The above steps make it possible with very high reliability to distinguish between a genuine escape sequence and a +++ sequence or even a +++AT sequence that happens to occur fortuitously in the stream of data.

More particularly, if a +++ sequence appears, the modem verifies initially whether said sequence is followed by an "AT" sequence. It may already be observed that the probability of finding such an overall +++AT sequence fortuitously in the data stream is considerably less than the probability of finding a +++ sequence on its own in the stream.

Furthermore, for a detected +++AT sequence to correspond, in fact, to an instruction to switch to command mode, it is essential for a <CR> character to be found in the N characters following said sequence. The probability of finding a complete +++ATxxx . . . xxx<CR> sequence fortuitously in the data stream is very much less than the probability of finding a +++AT sequence therein, and in practice turns out to be quite acceptable.

The number N is chosen, as mentioned above, as a function of the length of the command instructions for the modem, i.e. the length of the above-mentioned string xxx . . . xxx. In a particular standard set of instructions, the maximum authorized length for such instructions is 40 characters, which means that it is possible to set N=41.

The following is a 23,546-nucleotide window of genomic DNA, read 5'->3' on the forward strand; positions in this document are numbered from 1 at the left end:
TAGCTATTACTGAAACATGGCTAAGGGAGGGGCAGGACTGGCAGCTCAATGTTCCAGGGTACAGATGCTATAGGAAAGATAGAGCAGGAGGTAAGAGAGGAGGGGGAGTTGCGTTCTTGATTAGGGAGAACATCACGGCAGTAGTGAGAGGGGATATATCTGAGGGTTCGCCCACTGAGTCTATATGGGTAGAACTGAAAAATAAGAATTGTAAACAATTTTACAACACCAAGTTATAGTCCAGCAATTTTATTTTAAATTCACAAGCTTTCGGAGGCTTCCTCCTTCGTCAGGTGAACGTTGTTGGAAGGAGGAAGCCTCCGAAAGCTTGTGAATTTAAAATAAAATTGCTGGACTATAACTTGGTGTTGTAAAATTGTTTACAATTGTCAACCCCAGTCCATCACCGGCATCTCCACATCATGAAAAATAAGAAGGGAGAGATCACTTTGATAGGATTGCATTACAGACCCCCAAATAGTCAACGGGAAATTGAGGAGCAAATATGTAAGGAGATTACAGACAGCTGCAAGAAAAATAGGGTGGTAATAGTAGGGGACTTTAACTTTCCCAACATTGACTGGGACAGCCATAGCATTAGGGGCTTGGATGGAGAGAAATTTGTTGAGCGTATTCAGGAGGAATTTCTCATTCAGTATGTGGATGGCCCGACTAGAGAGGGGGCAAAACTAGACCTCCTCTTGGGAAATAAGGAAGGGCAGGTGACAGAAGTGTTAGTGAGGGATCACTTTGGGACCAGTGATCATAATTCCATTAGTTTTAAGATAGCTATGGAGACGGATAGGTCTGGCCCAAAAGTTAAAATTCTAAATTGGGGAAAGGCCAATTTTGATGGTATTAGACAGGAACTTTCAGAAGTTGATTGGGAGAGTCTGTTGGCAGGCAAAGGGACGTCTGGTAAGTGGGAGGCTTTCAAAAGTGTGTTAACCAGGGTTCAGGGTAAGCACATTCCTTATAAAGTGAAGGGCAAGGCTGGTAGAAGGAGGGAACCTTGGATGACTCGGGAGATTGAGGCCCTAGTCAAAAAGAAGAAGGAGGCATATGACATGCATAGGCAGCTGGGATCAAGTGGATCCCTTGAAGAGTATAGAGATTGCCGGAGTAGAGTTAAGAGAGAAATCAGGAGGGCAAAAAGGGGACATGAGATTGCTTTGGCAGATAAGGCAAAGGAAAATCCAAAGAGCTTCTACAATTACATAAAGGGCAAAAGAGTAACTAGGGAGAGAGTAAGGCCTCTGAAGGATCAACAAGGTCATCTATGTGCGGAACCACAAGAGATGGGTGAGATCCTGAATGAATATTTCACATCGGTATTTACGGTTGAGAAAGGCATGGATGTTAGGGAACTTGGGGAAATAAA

However, in that particular standard set, it has been observed more specifically that the maximum length of instructions used in practice is 13 characters. Under such conditions, and in order further to reduce the possibility that data to be transmitted by the modem fortuitously containsa sequence that could switch the modem wrongly to "command" mode, it is possible to select N equal to 14 or to a slightly greater number.

It is observed that using the detection mechanism of the present invention,and in contrast to the prior art detection mechanism, the modem switches to "command" mode only after it has received the <CR> code that follows the ATxxx . . . xxx instruction proper. However, because of the buffer memory 14, said instruction remains accessible for execution after the modem has switched to "command" mode.

To further improve the reliability of discrimination between a fortuitous +++ATxxx . . . xxx<CR> sequence and a genuine escape sequence, the software residing in the modem may optionally include a module for syntactical analysis of the characters xxx . . . xxx to verify whether or not they constitute an instruction in a standard set of modem command instructions. If the characters xxx . . . xxx constitute a valid instruction, the sequence is validated as being an escape sequence and then the instruction xxx . . . xxx already contained in the buffer memory is performed. If no valid instruction is detected, the modem remains "on-line" and merely transmits said sequence over the telephone line aftermodulation.